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Harmonics in wind power plants – part 2

03/12/2021 | General, Hardware, Knowledge

Already in the “Harmonics in Wind Power Plants – Part 1’’ blogpost, we recognized that harmonics are a major problem in power generation. They lead to premature aging of components, power losses and endanger the stability of the power grid. For all these reasons, one would like to avoid harmonics as much as possible. However, this is not an easy task and the very first thing we need to do is to find out how harmonics do emerge in the first place.

The origin of harmonics in wind turbines

The reasons which lead to the development of harmonics are manifold. However, non-linear effects, i.e. effects that distort the ideal sinusoidal signal, almost always play a role.

Many power electronic components are non-linear. They use only certain parts of the sinusoidal signal, distorting it and creating higher modes. Such components may be capacitors, coils or frequency converters. Especially frequency converters are the reason that only certain harmonics are present in the signal. For example, a 6-pulse frequency converter leads to strong harmonics of order 6n+1 and 6n-1 where n is a positive integer (orders 5, 7, 11, 13, 17, 19…). On the other hand, a 12-pulse frequency converter leads to strongly present harmonics of order 12n+1 and 12n-1 (11, 13, 23, 25…).

higher modes

Harmonic analysis with OXYGEN software

Another source of higher modes are transformers. To keep the efficiency of transformers as high as possible, they usually operate at the saturation point. Since this is where they have the lowest power losses. However, this brings with it the risk that the transformer can also go into the oversaturated range. In this state, it produces harmonics with odd order (3, 5, 7, 9…).

How to avoid harmonics

Now we can discuss what to do to avoid higher modes. In practice, there are two methods, which one usually combines:

  • Considering harmonics already during the design and construction of a wind power plant.
  • Removing harmonics from the signal after completion of the turbine.

There are several things that one may consider when building a wind turbine. Higher-pulsed frequency converters provide a larger distance between harmonics. A 12-pulse frequency converter (orders 11, 13, 23, 25…) thus produces fewer harmonics than a 6-pulse frequency converter (orders 5, 7, 11, 13…). Another possibility is to install phase shifting transformers. If used correctly, these can achieve that harmonic of individual wind turbines in the wind farm cancel each other out.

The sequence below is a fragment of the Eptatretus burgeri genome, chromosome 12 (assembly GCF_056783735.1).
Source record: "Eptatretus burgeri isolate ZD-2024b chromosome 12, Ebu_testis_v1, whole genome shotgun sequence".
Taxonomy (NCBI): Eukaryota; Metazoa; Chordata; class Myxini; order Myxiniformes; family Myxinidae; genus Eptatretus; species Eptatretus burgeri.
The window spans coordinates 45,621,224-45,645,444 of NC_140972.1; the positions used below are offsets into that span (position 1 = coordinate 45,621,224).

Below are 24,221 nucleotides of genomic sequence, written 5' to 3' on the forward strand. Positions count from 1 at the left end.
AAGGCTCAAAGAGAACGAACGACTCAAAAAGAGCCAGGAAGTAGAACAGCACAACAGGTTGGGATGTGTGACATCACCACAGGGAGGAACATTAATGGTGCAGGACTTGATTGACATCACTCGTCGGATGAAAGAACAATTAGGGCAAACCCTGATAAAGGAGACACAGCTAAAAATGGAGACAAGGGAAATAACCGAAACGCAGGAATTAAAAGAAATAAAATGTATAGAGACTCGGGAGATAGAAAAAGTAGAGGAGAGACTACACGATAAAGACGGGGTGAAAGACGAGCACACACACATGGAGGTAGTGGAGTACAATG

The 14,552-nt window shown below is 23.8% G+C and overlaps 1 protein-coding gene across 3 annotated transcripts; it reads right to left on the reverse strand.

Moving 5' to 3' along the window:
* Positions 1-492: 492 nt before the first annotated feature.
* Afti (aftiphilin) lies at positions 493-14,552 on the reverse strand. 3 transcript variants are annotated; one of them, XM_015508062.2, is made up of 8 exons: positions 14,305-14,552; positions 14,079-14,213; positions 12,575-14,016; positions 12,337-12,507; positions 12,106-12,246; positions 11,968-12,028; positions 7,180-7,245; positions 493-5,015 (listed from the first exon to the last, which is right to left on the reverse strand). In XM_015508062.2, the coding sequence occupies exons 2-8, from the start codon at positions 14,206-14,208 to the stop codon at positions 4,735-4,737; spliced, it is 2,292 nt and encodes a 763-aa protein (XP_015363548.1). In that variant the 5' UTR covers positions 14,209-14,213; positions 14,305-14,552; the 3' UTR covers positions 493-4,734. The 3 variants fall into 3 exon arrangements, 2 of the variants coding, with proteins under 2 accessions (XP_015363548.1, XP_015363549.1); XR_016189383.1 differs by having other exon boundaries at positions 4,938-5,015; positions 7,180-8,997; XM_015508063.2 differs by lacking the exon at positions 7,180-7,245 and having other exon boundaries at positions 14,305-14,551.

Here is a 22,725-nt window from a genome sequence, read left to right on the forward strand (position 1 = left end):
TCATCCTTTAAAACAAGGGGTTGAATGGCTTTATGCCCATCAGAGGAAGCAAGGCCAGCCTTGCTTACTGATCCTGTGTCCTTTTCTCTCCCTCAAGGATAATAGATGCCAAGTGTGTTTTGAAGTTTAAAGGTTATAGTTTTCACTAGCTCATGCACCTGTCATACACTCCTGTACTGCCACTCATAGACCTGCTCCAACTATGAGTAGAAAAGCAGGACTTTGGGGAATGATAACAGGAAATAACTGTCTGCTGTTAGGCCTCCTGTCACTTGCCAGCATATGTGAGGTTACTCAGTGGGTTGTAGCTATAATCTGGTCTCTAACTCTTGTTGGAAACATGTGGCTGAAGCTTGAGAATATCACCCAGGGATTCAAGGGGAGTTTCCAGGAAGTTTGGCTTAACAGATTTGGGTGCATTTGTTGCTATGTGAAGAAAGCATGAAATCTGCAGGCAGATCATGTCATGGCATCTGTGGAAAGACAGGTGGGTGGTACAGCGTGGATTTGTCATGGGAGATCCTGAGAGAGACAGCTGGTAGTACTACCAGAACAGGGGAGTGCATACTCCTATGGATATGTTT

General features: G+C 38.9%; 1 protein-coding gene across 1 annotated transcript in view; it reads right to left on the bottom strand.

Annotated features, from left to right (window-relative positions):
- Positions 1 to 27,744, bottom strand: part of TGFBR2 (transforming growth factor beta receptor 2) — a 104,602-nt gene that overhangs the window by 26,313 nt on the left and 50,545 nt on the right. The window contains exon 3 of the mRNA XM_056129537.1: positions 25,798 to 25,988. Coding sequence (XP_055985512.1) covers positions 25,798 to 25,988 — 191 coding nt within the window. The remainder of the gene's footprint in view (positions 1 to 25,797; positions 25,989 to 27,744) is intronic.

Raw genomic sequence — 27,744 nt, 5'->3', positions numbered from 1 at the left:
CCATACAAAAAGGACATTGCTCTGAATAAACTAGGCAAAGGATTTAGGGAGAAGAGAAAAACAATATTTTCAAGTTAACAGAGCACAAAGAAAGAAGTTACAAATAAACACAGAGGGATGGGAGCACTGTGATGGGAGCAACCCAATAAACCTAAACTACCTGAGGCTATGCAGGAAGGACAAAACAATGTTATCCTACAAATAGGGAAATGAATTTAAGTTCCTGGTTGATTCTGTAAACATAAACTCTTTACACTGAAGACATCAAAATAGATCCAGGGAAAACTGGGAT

In many cases, however, it is only possible to take the generation of harmonics into account during the design of a wind turbine by performing complex simulations. For this reason, it is essential to take precautions even after that phase. For example, specially selected resistors or capacitors are able to filter out higher modes. In this case, however, care must be taken to avoid any resonances introduced by these components.

Probably the most frequently used filtering technique is the active filtering of harmonics. A signal with inverse phase to the harmonic is fed into the line. If the two signals meet, they cancel each other out and the harmonic disappears.

How to measure higher modes

All the previous considerations are of little use if you do not have the possibility to measure harmonics in wind turbines. To accomplish this, DEWETRON offers you comprehensive options for measuring and evaluating higher modes. For example, a measurement setup could consist of two DEWE3-A4 all-in-one instruments with TRION3 measurement modules. One of the measuring devices sits in the nacelle of the wind turbine. The compact design of our products is of great advantage in this case. In the nacelle it is now possible to measure the three-phase alternating current or also vibrations. If one connects the device additionally to the turbine’s control system, it is possible to obtain data such as temperature or wind speed. The second measuring system is set up on the ground next to the transformer. There one can time-synchronously record power losses, noise emissions and other data.

measuring harmonics

Schematic construction of a testing build.

Using the in-house OXYGEN software, information can now be extracted locally from the raw data. For example, it is possible to determine the harmonics by means of FFT (fast-fourier-transform) and relate them to other physical quantities such as vibrations. Also, the recording of data over a longer period of time is possible with our devices.

More about DEWETRON

The production of high-precision test and measurement technology is DEWETRON’s area of expertise. However, the systems we distribute do not only have applications in wind turbines. We serve customers in a wide variety of fields, such as the automotive or aerospace industries.

More information about our products and services can be found on the DEWETRON website. Whitepapers or video tutorials are also regularly published. Furthermore, you can find us on Twitter, YouTube and LinkedIn, where you will regularly receive the latest updates from our company.

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